HK to miss out on visit by world's biggest liner
Hong Kong will miss out on a visit by the world's largest cruise liner, the Queen Mary 2, on its maiden voyage next year because Ocean Terminal is not strong enough to allow the 150,000-tonne vessel to berth.
Ronald Warwick, who will be captain of the US$800 million (HK$6.2 billion) liner, accused the government of neglect for failing to upgrade its facilities, adding that Hong Kong was 'the only port in the world we really wanted to take her to'.
News that the QM2, which will carry 3,090 passengers and a crew of 1,253, will be unable to visit Hong Kong has re-ignited the long-running debate over the need for a new cruise terminal.
Captain Warwick, who is in Hong Kong as skipper of the Queen Elizabeth 2 before switching commands, said the QM2's owners, Cunard, discovered that Ocean Terminal was too weak as they planned the ship's maiden voyage.
'It is long enough but not strong enough,' he told the South China Morning Post. With Hong Kong ruled out of the schedule, the liner will now make its maiden voyage from its home port of Southampton to Madeira, the Canary Islands, Barbados, the Caribbean and Florida.
Captain Warwick, who has been a mariner with Cunard for 33 years, said Hong Kong had been 'neglecting something vital' by not providing modern cruise berth facilities.
'It's like a Catch-22 situation,' he said.
'Ships don't want to go to a port until the facilities are there and the ports won't invest until the ships come. There's a lot of competition [among ports] out there.'
Hong Kong was 'reluctantly ruled out' of the maiden voyage for the QM2, he said.
Captain Warwick said many ports had responded to the economic growth of the cruise industry, which over the past two decades had recorded a steady 8 per cent annual growth.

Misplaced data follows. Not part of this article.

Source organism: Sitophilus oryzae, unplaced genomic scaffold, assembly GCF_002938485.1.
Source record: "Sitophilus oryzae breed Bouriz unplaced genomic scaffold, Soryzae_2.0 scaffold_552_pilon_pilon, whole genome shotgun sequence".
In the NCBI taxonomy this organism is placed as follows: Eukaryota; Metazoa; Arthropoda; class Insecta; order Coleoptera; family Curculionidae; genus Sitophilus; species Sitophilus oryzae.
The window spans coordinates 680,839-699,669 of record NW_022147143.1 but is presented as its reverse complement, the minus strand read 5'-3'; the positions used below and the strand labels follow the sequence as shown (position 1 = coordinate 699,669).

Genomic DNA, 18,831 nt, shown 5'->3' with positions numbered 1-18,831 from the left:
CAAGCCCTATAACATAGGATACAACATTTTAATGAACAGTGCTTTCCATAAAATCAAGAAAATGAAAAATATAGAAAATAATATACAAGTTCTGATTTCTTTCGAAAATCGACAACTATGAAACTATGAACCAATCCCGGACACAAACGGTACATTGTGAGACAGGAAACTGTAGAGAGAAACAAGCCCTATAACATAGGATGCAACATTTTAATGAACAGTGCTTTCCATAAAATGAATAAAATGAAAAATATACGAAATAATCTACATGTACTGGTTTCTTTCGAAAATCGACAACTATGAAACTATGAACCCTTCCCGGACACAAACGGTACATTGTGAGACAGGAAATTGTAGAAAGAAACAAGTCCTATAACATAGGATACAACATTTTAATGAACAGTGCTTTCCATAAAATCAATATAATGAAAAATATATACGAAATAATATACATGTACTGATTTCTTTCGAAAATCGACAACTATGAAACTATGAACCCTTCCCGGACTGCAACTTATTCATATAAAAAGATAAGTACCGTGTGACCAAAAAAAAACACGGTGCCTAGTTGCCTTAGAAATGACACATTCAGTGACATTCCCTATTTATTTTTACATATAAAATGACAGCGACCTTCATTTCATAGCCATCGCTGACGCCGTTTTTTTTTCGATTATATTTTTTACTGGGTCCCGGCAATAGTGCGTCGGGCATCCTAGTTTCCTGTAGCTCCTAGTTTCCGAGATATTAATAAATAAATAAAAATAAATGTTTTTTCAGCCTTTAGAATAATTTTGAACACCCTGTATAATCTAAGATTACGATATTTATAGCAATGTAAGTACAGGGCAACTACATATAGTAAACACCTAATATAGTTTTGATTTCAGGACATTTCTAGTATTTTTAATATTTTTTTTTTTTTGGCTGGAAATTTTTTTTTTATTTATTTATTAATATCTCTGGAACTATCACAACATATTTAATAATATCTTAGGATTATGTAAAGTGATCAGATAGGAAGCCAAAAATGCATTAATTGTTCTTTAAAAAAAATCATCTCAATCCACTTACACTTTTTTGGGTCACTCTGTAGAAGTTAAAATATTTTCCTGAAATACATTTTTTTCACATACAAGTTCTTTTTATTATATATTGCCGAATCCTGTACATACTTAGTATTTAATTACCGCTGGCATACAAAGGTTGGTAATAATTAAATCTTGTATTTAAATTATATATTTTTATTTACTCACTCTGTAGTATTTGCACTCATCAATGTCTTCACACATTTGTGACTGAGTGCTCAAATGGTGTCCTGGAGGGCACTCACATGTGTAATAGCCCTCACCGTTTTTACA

He said that cruise liner facilities in Dubai were magnificent, while Sydney provided a port 'right in the heart of town'. Ports with other good cruise facilities included Nagasaki, Melbourne and Auckland.
'Look at the number of new ships being built,' he added. 'There are three or four major new ships being launched every year. If a port sits back and ignores this . . . well, it's at their own [risk].'
Captain Warwick said every time he stood on the bridge of the QE2 and came around Lamma Channel and into the harbour, he saw new buildings going up and money being spent on offices and hotels - but no new cruise terminal.
Nevertheless, he said the Ocean Terminal pier - which opened in 1966 when ships were much smaller - was better than some. 'We will still come here [with ships other than the QM2] even if you don't get a better wharf. But there are so many good terminals that Hong Kong is in danger of being left behind.'
Chief Executive Tung Chee-hwa announced 18 months ago that a new terminal was planned.
In October, the Territory Development Department completed a detailed study on proposals for a tourist complex on the Kai Tak site that would include a cruise terminal that could handle huge new liners such as the QM2.